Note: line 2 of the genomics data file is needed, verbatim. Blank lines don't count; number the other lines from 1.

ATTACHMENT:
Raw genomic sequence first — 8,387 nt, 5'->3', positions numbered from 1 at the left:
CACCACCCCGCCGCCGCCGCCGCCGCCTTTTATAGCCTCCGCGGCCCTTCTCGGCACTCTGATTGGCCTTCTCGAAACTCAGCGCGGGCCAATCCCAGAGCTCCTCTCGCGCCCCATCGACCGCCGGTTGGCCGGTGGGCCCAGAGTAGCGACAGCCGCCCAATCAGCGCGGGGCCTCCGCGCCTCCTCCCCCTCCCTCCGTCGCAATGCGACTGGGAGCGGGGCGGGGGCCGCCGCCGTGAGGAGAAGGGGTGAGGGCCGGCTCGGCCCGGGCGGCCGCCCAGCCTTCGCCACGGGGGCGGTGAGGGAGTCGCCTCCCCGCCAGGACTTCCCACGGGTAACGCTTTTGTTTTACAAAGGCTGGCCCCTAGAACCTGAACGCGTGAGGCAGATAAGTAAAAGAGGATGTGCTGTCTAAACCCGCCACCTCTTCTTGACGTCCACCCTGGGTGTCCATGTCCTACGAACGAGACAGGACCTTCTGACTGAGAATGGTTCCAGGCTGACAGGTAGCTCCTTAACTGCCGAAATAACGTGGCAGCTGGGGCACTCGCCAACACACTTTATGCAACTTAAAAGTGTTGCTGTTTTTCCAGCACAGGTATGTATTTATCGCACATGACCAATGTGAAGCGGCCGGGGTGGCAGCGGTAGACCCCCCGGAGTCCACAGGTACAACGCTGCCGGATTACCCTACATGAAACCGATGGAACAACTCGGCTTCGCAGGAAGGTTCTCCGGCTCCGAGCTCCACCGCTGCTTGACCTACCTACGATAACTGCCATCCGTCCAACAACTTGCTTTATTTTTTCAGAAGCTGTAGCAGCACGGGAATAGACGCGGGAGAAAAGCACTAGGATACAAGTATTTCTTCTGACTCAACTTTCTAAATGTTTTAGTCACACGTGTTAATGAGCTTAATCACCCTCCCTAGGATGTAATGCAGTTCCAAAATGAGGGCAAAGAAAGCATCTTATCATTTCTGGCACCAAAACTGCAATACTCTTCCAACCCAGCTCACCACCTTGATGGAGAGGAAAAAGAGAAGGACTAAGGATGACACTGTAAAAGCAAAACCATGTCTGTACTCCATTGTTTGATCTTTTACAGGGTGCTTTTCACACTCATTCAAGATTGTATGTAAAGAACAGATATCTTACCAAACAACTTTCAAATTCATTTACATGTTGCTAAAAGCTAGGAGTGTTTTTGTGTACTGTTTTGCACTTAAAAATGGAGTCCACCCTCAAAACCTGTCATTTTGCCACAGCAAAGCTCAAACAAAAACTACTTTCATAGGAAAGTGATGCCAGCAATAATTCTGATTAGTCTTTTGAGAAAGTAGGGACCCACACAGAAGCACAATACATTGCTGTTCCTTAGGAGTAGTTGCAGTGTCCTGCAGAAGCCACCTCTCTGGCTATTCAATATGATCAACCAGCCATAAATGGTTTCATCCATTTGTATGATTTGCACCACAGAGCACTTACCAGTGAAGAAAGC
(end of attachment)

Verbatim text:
CACCACCCCGCCGCCGCCGCCGCCGCCTTTTATAGCCTCCGCGGCCCTTCTCGGCACTCTGATTGGCCTTCTCGAAACTCAGCGCGGGCCAATCCCAGAGCTCCTCTCGCGCCCCATCGACCGCCGGTTGGCCGGTGGGCCCAGAGTAGCGACAGCCGCCCAATCAGCGCGGGGCCTCCGCGCCTCCTCCCCCTCCCTCCGTCGCAATGCGACTGGGAGCGGGGCGGGGGCCGCCGCCGTGAGGAGAAGGGGTGAGGGCCGGCTCGGCCCGGGCGGCCGCCCAGCCTTCGCCACGGGGGCGGTGAGGGAGTCGCCTCCCCGCCAGGACTTCCCACGGGTAACGCTTTTGTTTTACAAAGGCTGGCCCCTAGAACCTGAACGCGTGAGGCAGATAAGTAAAAGAGGATGTGCTGTCTAAACCCGCCACCTCTTCTTGACGTCCACCCTGGGTGTCCATGTCCTACGAACGAGACAGGACCTTCTGACTGAGAATGGTTCCAGGCTGACAGGTAGCTCCTTAACTGCCGAAATAACGTGGCAGCTGGGGCACTCGCCAACACACTTTATGCAACTTAAAAGTGTTGCTGTTTTTCCAGCACAGGTATGTATTTATCGCACATGACCAATGTGAAGCGGCCGGGGTGGCAGCGGTAGACCCCCCGGAGTCCACAGGTACAACGCTGCCGGATTACCCTACATGAAACCGATGGAACAACTCGGCTTCGCAGGAAGGTTCTCCGGCTCCGAGCTCCACCGCTGCTTGACCTACCTACGATAACTGCCATCCGTCCAACAACTTGCTTTATTTTTTCAGAAGCTGTAGCAGCACGGGAATAGACGCGGGAGAAAAGCACTAGGATACAAGTATTTCTTCTGACTCAACTTTCTAAATGTTTTAGTCACACGTGTTAATGAGCTTAATCACCCTCCCTAGGATGTAATGCAGTTCCAAAATGAGGGCAAAGAAAGCATCTTATCATTTCTGGCACCAAAACTGCAATACTCTTCCAACCCAGCTCACCACCTTGATGGAGAGGAAAAAGAGAAGGACTAAGGATGACACTGTAAAAGCAAAACCATGTCTGTACTCCATTGTTTGATCTTTTACAGGGTGCTTTTCACACTCATTCAAGATTGTATGTAAAGAACAGATATCTTACCAAACAACTTTCAAATTCATTTACATGTTGCTAAAAGCTAGGAGTGTTTTTGTGTACTGTTTTGCACTTAAAAATGGAGTCCACCCTCAAAACCTGTCATTTTGCCACAGCAAAGCTCAAACAAAAACTACTTTCATAGGAAAGTGATGCCAGCAATAATTCTGATTAGTCTTTTGAGAAAGTAGGGACCCACACAGAAGCACAATACATTGCTGTTCCTTAGGAGTAGTTGCAGTGTCCTGCAGAAGCCACCTCTCTGGCTATTCAATATGATCAACCAGCCATAAATGGTTTCATCCATTTGTATGATTTGCACCACAGAGCACTTACCAGTGAAGAAAGC